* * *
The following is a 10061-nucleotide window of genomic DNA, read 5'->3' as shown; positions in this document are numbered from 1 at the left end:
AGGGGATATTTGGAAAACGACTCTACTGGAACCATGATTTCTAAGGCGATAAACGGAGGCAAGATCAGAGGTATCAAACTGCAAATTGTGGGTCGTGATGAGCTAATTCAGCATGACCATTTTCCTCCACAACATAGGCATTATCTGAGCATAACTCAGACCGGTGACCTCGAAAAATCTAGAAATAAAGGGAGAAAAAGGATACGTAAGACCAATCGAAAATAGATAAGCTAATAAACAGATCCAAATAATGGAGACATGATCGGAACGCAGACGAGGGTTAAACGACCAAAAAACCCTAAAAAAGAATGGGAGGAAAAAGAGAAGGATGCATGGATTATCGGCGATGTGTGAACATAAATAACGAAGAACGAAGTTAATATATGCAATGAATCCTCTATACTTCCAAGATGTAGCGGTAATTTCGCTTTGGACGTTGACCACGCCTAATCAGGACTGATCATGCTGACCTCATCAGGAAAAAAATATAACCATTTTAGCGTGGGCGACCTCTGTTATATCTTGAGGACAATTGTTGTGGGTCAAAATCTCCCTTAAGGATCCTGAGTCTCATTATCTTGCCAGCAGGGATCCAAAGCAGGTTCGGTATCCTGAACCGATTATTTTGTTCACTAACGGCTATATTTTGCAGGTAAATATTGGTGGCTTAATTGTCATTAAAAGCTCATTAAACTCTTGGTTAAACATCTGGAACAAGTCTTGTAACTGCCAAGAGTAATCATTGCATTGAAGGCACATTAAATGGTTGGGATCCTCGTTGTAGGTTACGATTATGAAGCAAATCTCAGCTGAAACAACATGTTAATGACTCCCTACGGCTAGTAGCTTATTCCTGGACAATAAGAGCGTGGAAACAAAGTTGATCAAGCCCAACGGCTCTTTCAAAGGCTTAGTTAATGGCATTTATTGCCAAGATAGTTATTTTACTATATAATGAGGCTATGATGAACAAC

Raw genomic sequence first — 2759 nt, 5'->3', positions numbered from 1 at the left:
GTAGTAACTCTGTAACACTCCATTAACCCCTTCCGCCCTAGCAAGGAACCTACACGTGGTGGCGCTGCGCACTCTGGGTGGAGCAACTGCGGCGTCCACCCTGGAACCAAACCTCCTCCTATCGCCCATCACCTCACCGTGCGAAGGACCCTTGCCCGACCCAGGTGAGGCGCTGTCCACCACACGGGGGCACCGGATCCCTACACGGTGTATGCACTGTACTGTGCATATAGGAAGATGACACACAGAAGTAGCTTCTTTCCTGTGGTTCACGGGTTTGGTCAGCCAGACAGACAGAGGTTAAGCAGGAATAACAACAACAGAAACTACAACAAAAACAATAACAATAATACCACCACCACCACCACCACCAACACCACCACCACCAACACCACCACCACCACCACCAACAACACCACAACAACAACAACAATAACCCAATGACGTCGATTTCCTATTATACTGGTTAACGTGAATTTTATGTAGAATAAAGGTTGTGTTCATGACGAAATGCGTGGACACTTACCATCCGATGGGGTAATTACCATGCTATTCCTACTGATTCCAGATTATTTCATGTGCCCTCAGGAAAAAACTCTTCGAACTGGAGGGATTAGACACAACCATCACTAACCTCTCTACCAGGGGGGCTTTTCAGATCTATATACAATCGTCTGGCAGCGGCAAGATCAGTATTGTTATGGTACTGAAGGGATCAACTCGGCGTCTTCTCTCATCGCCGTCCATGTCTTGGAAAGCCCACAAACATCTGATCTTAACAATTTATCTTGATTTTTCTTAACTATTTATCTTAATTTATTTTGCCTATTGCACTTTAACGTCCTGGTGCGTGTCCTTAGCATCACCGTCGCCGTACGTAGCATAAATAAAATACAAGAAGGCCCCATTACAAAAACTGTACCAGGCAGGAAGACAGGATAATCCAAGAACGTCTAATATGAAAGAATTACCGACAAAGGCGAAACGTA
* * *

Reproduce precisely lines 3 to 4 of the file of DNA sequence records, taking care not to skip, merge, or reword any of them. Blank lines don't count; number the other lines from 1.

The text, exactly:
Raw genomic sequence first — 2759 nt, 5'->3', positions numbered from 1 at the left:
GTAGTAACTCTGTAACACTCCATTAACCCCTTCCGCCCTAGCAAGGAACCTACACGTGGTGGCGCTGCGCACTCTGGGTGGAGCAACTGCGGCGTCCACCCTGGAACCAAACCTCCTCCTATCGCCCATCACCTCACCGTGCGAAGGACCCTTGCCCGACCCAGGTGAGGCGCTGTCCACCACACGGGGGCACCGGATCCCTACACGGTGTATGCACTGTACTGTGCATATAGGAAGATGACACACAGAAGTAGCTTCTTTCCTGTGGTTCACGGGTTTGGTCAGCCAGACAGACAGAGGTTAAGCAGGAATAACAACAACAGAAACTACAACAAAAACAATAACAATAATACCACCACCACCACCACCACCAACACCACCACCACCAACACCACCACCACCACCACCAACAACACCACAACAACAACAACAATAACCCAATGACGTCGATTTCCTATTATACTGGTTAACGTGAATTTTATGTAGAATAAAGGTTGTGTTCATGACGAAATGCGTGGACACTTACCATCCGATGGGGTAATTACCATGCTATTCCTACTGATTCCAGATTATTTCATGTGCCCTCAGGAAAAAACTCTTCGAACTGGAGGGATTAGACACAACCATCACTAACCTCTCTACCAGGGGGGCTTTTCAGATCTATATACAATCGTCTGGCAGCGGCAAGATCAGTATTGTTATGGTACTGAAGGGATCAACTCGGCGTCTTCTCTCATCGCCGTCCATGTCTTGGAAAGCCCACAAACATCTGATCTTAACAATTTATCTTGATTTTTCTTAACTATTTATCTTAATTTATTTTGCCTATTGCACTTTAACGTCCTGGTGCGTGTCCTTAGCATCACCGTCGCCGTACGTAGCATAAATAAAATACAAGAAGGCCCCATTACAAAAACTGTACCAGGCAGGAAGACAGGATAATCCAAGAACGTCTAATATGAAAGAATTACCGACAAAGGCGAAACGTA